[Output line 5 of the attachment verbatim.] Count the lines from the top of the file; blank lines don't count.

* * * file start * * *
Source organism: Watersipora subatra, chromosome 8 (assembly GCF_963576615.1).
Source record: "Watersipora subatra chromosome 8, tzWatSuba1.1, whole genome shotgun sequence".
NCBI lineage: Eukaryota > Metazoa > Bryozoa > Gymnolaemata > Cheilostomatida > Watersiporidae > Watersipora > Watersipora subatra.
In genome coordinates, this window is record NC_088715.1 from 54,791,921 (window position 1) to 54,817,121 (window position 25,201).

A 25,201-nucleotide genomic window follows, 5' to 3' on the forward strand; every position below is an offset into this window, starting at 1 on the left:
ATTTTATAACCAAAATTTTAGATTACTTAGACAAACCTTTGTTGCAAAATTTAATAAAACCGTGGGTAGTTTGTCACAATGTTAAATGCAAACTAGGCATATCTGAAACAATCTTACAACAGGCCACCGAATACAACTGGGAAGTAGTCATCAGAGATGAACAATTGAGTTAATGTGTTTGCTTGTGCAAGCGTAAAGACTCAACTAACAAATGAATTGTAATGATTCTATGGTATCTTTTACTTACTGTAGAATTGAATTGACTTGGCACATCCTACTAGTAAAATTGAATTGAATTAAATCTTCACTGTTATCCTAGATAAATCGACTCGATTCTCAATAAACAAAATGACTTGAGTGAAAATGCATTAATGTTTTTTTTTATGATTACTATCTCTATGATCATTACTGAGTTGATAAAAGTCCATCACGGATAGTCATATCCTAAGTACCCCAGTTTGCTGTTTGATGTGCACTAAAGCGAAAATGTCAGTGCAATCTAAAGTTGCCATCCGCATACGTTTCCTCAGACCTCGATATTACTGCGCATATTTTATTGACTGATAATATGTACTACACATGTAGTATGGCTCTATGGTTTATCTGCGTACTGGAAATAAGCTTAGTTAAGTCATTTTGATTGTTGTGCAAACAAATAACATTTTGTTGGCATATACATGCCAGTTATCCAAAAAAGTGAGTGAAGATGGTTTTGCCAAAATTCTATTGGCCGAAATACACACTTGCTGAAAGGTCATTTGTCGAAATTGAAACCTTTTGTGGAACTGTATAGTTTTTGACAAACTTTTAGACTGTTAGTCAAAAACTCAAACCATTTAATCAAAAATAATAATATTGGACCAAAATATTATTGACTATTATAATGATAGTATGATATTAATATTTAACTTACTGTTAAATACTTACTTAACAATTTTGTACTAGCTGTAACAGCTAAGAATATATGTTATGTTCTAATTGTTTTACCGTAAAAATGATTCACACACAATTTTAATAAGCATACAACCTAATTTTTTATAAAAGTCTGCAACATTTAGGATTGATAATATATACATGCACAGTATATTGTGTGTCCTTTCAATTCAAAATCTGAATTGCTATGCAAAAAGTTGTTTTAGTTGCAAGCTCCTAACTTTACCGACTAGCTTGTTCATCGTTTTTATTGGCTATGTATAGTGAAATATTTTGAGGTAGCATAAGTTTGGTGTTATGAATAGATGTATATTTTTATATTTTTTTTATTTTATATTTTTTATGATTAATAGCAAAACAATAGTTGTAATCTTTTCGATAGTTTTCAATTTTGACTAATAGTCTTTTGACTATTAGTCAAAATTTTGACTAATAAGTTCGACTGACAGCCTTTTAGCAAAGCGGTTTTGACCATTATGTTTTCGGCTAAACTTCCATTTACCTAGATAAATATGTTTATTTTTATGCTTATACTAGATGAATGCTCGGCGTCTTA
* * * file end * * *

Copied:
A 25,201-nucleotide genomic window follows, 5' to 3' on the forward strand; every position below is an offset into this window, starting at 1 on the left: